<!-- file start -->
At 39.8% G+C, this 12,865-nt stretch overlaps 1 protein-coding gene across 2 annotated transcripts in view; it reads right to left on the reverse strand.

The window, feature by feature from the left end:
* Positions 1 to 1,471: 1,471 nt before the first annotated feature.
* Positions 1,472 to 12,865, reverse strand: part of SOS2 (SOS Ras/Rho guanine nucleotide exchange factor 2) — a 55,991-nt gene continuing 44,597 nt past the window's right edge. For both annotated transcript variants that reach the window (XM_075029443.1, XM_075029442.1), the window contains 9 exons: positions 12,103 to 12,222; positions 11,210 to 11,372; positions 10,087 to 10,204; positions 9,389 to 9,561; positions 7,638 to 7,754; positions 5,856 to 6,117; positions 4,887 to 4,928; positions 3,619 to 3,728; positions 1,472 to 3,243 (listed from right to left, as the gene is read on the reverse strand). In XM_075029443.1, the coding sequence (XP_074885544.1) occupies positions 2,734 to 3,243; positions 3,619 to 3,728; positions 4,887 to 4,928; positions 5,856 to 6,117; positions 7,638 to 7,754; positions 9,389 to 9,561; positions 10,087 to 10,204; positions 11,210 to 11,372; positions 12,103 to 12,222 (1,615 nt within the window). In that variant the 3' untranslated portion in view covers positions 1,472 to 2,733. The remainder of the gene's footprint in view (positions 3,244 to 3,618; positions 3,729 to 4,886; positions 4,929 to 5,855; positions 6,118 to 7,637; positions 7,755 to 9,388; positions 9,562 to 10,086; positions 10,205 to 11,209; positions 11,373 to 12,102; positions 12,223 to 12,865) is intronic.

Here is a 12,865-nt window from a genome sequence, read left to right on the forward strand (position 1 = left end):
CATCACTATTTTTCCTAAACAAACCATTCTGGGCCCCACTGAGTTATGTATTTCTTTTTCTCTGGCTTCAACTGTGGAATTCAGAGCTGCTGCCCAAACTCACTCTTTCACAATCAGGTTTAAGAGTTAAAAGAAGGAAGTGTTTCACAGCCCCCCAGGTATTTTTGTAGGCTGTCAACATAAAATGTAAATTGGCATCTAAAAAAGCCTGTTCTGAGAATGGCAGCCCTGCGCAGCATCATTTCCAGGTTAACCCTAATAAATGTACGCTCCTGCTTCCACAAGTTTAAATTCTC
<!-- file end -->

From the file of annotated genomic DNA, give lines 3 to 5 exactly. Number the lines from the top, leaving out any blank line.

* Positions 1 to 1,471: 1,471 nt before the first annotated feature.
* Positions 1,472 to 12,865, reverse strand: part of SOS2 (SOS Ras/Rho guanine nucleotide exchange factor 2) — a 55,991-nt gene continuing 44,597 nt past the window's right edge. For both annotated transcript variants that reach the window (XM_075029443.1, XM_075029442.1), the window contains 9 exons: positions 12,103 to 12,222; positions 11,210 to 11,372; positions 10,087 to 10,204; positions 9,389 to 9,561; positions 7,638 to 7,754; positions 5,856 to 6,117; positions 4,887 to 4,928; positions 3,619 to 3,728; positions 1,472 to 3,243 (listed from right to left, as the gene is read on the reverse strand). In XM_075029443.1, the coding sequence (XP_074885544.1) occupies positions 2,734 to 3,243; positions 3,619 to 3,728; positions 4,887 to 4,928; positions 5,856 to 6,117; positions 7,638 to 7,754; positions 9,389 to 9,561; positions 10,087 to 10,204; positions 11,210 to 11,372; positions 12,103 to 12,222 (1,615 nt within the window). In that variant the 3' untranslated portion in view covers positions 1,472 to 2,733. The remainder of the gene's footprint in view (positions 3,244 to 3,618; positions 3,729 to 4,886; positions 4,929 to 5,855; positions 6,118 to 7,637; positions 7,755 to 9,388; positions 9,562 to 10,086; positions 10,205 to 11,209; positions 11,373 to 12,102; positions 12,223 to 12,865) is intronic.

Here is a 12,865-nt window from a genome sequence, read left to right on the forward strand (position 1 = left end):